World trade to grow 9.5pc this year says WTO
Geneva, March 27, 2010
World trade is expected to grow 9.5 per cent this year, after suffering its biggest collapse since the Second World War in 2009, said the chief of World Trade Organisation (WTO).
'Our economists are forecasting a world trade growth for 2010 of 9.5 per cent with developing countries' trade growing 11 per cent and industrialised countries' trade growing by 7.5 per cent,' said Pascal Lamy, director-general of WTO.
'This means that trade-wise, there is light at the end of the tunnel and it's certainly a good forecast, good news for the world economy,' he was quoted as saying in our sister publication, the Gulf Daily News.
World trade plunged 12 per cent last year due to a 'sharp contraction in global demand' during the economic crisis.
Amid last year's slump, China overtook Germany to become the world's top exporter with some $1.20 trillion worth of merchandise exported in last year, according to WTO data.
Germany exported $1.12 trillion of merchandise, while the world's biggest importer, the US, was in third place with $1.06 trillion worth of exports last year.
The WTO noted that the trade slump last year was particularly magnified by the 'product composition of the fall in demand, by the presence of global supply chains, and by the fact that the decline in trade was synchronised across countries and regions.'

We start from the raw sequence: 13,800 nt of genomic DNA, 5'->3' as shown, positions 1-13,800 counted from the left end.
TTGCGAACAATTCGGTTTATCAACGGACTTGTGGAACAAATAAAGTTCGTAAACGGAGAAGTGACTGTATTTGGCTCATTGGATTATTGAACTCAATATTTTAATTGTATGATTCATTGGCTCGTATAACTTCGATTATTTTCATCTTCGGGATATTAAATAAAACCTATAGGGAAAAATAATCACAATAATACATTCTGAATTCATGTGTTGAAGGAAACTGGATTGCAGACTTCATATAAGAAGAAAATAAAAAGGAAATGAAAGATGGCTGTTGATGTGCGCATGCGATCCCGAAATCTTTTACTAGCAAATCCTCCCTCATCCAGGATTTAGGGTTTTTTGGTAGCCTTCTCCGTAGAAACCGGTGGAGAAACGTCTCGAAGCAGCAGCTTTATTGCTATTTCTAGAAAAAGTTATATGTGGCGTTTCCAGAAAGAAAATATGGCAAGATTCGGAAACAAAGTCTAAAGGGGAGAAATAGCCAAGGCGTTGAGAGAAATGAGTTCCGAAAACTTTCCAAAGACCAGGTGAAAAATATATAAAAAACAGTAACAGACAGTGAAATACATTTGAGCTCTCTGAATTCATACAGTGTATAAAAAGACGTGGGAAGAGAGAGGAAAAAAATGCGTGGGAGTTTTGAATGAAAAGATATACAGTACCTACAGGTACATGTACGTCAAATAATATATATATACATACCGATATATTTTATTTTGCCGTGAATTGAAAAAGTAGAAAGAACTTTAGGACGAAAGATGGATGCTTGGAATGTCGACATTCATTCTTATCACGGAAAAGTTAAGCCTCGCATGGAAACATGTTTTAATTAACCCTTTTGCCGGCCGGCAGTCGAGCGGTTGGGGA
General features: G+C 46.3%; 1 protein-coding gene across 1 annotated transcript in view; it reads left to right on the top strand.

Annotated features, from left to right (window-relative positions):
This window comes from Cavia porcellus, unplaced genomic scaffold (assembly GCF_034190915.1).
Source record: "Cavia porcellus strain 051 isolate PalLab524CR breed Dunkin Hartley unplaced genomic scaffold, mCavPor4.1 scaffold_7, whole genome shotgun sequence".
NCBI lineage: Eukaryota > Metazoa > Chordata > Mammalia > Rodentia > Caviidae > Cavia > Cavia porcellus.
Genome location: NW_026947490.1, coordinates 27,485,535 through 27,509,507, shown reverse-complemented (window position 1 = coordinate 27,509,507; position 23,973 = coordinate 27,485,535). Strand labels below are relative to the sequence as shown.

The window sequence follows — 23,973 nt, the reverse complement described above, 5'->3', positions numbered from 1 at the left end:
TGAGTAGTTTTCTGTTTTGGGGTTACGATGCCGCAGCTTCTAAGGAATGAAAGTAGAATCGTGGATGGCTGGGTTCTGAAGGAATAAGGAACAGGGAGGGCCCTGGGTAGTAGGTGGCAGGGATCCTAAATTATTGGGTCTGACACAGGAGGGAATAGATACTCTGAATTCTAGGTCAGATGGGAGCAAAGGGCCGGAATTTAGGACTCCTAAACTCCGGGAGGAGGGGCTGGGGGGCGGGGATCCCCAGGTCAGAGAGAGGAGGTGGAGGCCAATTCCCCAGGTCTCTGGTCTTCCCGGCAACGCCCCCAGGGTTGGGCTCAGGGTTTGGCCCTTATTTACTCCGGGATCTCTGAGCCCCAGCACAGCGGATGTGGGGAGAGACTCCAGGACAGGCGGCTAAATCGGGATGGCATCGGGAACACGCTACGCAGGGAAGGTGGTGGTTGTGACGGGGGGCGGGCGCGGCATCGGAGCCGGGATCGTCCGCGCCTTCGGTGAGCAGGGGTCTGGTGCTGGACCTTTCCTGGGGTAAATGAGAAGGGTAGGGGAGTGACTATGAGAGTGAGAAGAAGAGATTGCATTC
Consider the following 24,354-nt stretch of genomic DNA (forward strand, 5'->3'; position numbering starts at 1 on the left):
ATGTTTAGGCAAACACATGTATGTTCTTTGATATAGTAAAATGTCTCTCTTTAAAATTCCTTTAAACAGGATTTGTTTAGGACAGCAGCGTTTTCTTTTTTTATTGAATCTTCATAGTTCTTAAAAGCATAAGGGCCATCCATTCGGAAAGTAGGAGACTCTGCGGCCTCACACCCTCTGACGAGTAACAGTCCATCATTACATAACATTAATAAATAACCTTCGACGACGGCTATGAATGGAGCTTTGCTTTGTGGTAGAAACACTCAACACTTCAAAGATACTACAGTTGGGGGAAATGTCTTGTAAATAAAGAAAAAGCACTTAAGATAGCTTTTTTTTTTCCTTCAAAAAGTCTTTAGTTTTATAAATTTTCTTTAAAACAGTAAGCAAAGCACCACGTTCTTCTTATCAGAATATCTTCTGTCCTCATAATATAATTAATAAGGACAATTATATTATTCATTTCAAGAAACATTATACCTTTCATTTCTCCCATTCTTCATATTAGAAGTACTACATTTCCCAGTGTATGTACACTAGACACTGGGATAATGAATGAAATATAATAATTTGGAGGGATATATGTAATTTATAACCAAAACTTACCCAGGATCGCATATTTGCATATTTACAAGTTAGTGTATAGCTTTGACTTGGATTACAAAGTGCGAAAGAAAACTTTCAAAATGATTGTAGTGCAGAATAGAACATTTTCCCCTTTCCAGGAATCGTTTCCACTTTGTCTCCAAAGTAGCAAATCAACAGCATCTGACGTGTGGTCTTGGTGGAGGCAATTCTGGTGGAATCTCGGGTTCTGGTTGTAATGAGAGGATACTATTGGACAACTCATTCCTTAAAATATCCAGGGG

Underlining the scale of the downturn, WTO chief economist Patrick Low said the projected growth of 9.5 per cent this year would need to be repeated in 2011 in order for the global economy to recover to peak trade levels reached in 2008 before the crisis struck.
The economist warned that the 2010 forecast could yet prove over-optimistic if currency and commodity prices were to show wild swings, or if the financial markets were to show other adverse developments.
On the other hand, 'if unemployment were to be reduced faster than is predicted then that would have a good effect on trade growth rates,' added Low.
But while trade prospects appear healthy this year, prospects on the so-called Doha Round of negotiations for a global trade deal were more gloomy.
'The outcome is that we are not where we wanted to be,' said Lamy, after a week of meetings of the 153 WTO member states on ways to reach a deal on the long-running negotiations. – TradeArabia News Service